Last weekend, my significant other decided it was finally time to take the plunge and buy a smart phone. She had really wanted a new device for the last six months, but buying electronic equipment puts her in a weird state somewhere between dread and ennui. But the dying battery in her current PDA and the remarkable crash rate of her cell phone — not to mention all the used real estate in her purse — finally drove her over the edge.
During her months of dithering, I had several times researched devices and carriers that I thought would work for her. She was already a Sprint customer and was eligible for the upgrade discount, and Sprint has comparatively cheap data plans — so staying with Sprint made sense. As for the device itself, I figured a Palm OS-powered Treo was the best choice, since she had been using a Tungsten for the last few years and would therefore not have to learn her way around a new interface.
However, her IT person at her workplace turned her on to the Moto Q, which seemed a little sleeker and a lot cheaper than the Treo. I was not convinced the Moto Q was the right call, but the only way to tell was to get the devices in her hands so she could have at them.
We went to two Sprint stores. The first store did not have the Moto Q in stock and the display Treo was broken. Nonetheless, the saleswoman put a hard sell on the Treo 700p, eventually showing us the little marketing flipbook while saying, “This will tell you why you want a Treo. It is the best.”
Both of us were put off by this approach. While she had no qualms talking smack about the Q, the saleslady could not actually provide a Treo to test nor could she verbalize a coherent argument about why the Treo was so good. And why exactly wasn’t the Q in stock? Sold out maybe?
Somewhat disgusted, we went to a second Sprint store. This place had the Moto Q in stock, but the demo was not operational. But my girlfriend didn’t like the little thumbwheel, which was enough to kill her interest in the Q. Then the salesman here — who was much more helpful, by the way — put a Treo 700p in her hands and basically told her, “This is the best.”
At the time, I knew that Sprint and Palm would a few days hence announce the new Treo 755p, which would supplant the 700p. But I did not know when the units would be available. If they would be available soon, I could envision clearance prices on the older model within a matter of days or weeks. And since I had not yet received the test unit, I did not have a good feel for how significant the difference would be between the two models.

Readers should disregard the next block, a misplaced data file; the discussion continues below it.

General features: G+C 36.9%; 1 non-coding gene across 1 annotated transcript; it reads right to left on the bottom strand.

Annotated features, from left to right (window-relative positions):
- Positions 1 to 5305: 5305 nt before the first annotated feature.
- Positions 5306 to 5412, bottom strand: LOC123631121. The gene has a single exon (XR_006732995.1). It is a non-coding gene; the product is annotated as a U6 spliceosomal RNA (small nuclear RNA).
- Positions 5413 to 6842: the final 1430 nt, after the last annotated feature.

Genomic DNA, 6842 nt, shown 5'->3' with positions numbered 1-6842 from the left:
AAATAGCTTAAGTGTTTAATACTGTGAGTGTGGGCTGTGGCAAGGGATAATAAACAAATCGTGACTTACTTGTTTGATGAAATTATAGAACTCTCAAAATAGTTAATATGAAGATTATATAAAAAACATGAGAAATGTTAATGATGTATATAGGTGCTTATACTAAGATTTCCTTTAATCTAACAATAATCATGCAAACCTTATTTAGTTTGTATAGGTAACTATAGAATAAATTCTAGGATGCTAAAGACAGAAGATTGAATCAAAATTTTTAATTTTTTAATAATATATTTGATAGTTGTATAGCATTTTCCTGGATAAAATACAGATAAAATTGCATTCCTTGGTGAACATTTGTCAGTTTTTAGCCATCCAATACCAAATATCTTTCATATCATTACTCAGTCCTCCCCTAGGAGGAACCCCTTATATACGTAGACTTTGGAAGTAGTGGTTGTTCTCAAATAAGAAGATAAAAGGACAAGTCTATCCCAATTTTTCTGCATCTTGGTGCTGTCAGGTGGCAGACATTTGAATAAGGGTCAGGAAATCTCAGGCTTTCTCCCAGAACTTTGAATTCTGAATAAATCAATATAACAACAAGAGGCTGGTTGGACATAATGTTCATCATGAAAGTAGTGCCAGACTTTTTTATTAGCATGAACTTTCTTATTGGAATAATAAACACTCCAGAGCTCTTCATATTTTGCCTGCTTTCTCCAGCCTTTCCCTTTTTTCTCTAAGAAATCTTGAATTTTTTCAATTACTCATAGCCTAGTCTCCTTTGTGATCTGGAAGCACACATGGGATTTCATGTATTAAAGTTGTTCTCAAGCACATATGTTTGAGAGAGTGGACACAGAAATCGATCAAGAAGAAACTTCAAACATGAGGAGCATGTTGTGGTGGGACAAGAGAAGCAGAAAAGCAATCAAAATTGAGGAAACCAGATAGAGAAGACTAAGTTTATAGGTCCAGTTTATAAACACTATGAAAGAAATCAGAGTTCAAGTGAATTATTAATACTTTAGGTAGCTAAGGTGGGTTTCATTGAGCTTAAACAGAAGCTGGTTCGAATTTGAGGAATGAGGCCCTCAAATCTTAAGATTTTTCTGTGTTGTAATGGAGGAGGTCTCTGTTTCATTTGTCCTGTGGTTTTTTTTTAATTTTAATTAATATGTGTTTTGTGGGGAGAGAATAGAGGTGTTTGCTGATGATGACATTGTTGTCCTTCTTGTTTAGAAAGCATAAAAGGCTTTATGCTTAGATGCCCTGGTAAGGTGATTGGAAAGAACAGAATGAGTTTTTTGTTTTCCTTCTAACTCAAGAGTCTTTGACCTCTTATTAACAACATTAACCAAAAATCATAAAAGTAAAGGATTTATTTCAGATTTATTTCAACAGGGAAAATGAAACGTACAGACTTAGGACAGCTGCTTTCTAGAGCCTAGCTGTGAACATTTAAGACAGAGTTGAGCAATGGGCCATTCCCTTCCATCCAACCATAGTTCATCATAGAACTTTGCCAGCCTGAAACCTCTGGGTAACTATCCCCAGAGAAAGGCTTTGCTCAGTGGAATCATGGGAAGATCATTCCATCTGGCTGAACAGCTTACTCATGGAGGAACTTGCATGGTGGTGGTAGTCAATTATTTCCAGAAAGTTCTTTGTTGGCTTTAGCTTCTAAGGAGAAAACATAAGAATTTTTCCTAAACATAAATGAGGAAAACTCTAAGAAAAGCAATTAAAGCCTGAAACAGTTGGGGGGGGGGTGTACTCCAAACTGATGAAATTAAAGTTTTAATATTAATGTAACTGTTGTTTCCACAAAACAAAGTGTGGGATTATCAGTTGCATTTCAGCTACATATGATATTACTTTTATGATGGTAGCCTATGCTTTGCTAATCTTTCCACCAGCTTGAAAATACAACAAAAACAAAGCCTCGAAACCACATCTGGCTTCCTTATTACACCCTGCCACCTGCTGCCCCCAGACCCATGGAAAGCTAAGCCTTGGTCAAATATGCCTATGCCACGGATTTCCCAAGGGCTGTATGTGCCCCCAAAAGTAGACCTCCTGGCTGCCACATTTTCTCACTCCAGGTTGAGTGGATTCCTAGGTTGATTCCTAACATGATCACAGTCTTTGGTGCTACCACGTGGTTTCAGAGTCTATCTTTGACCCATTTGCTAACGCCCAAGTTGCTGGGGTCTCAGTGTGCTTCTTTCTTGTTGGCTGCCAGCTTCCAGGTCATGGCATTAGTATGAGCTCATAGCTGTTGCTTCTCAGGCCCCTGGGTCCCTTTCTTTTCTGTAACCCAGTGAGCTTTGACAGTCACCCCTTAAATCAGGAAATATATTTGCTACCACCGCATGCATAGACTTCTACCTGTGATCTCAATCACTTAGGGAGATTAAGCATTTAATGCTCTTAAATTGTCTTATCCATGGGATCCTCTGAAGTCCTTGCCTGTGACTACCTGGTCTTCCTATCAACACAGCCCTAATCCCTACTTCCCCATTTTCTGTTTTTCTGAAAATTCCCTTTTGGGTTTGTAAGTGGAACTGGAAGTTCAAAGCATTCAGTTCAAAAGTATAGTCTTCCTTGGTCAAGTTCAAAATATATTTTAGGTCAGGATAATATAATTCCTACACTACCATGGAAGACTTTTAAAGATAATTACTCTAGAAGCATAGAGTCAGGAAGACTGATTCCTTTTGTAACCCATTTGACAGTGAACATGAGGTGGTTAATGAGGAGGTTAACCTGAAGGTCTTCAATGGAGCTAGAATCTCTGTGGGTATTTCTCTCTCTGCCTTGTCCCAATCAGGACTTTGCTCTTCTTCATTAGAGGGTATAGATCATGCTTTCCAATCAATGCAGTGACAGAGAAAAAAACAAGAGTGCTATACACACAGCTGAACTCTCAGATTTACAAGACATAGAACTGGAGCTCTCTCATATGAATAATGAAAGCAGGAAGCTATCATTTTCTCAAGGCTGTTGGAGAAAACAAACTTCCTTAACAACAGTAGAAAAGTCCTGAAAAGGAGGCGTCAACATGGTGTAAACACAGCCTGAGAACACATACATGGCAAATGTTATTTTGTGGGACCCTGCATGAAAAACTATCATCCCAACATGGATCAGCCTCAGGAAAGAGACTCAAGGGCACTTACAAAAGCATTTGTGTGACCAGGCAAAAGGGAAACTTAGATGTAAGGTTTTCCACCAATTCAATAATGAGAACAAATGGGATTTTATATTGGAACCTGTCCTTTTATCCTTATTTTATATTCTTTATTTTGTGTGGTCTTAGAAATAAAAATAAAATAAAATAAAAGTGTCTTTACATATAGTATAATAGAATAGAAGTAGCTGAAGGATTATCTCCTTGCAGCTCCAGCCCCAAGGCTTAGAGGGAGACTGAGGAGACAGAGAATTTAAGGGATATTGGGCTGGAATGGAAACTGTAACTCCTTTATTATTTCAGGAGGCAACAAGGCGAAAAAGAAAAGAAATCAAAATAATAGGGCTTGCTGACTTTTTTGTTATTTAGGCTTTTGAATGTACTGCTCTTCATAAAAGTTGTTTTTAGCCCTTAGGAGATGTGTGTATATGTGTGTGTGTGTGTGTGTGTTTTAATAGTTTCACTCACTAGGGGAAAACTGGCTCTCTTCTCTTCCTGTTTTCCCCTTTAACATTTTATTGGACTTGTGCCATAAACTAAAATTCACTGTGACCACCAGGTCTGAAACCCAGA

Obviously, the salesman knew his stuff about Treos. He admitted a new Treo was coming, as it had been leaked on Web sites long before this week’s official announcement. But he told us it wouldn’t be out until July, and I was not in a position to call him on it with any certainty.
When my girlfriend’s eye caught on this — with its big screen and spacious keypad — the salesman talked her down and guided her back to the Treo 700p, even though this device cost significantly more — and would presumably pull in more commission for the salesman.
My girlfriend was sold. The salesman was persuasive without being pushy, he gave us all the discounts that were available online only, and he did not try to push her into buying accessories in the store, telling her where to look online for more options. I didn’t doubt his motives.
But looking back at the combined experience between the two stores, I really had to wonder — did Sprint issue a memo to push the Treo 700p before the new device announcement in order to reduce stock before it needed to slash prices?
I’m guessing yes.
Sprint sells both Palm OS- and Windows Mobile-powered versions of the Treo 700. At one point, I asked the second salesman about the Windows version, which he immediately dismissed as inferior. I then asked him what the uptake was like on the Palm flavor versus the Windows unit, and he indicated that hands down, people just prefer the Palm OS.
During my interviews with Palm regarding the 755p, I specifically asked about adoption rates of Treos with Palm OS compared to those running Windows. I was told that Palm does not track that distinction in its sales numbers.
Now, I do not believe that for one single second. With the Palm OS being spun off into what is now Access Systems, Palm itself is a hardware company. Only. A hardware company that apparently does not want to admit any knowledge about which models are actually preferred.
In truth, it seems like a silent acknowledgment that Palm is giving up on Palm OS. Maybe it doesn’t care about differentiating the numbers between the two operating systems because the Palm OS is already dead in executives’ minds, even if — as the salesman said — people just prefer the Palm-powered Treos.
My review of the Treo 755p revealed that the new unit runs the exact same operating system version (v5.4.9) as the Treo 700p — which is almost precisely a year old already. This lack of inspiration and cutting-edge development seems to indicate that Palm may be suffering from its own mix of dread and ennui.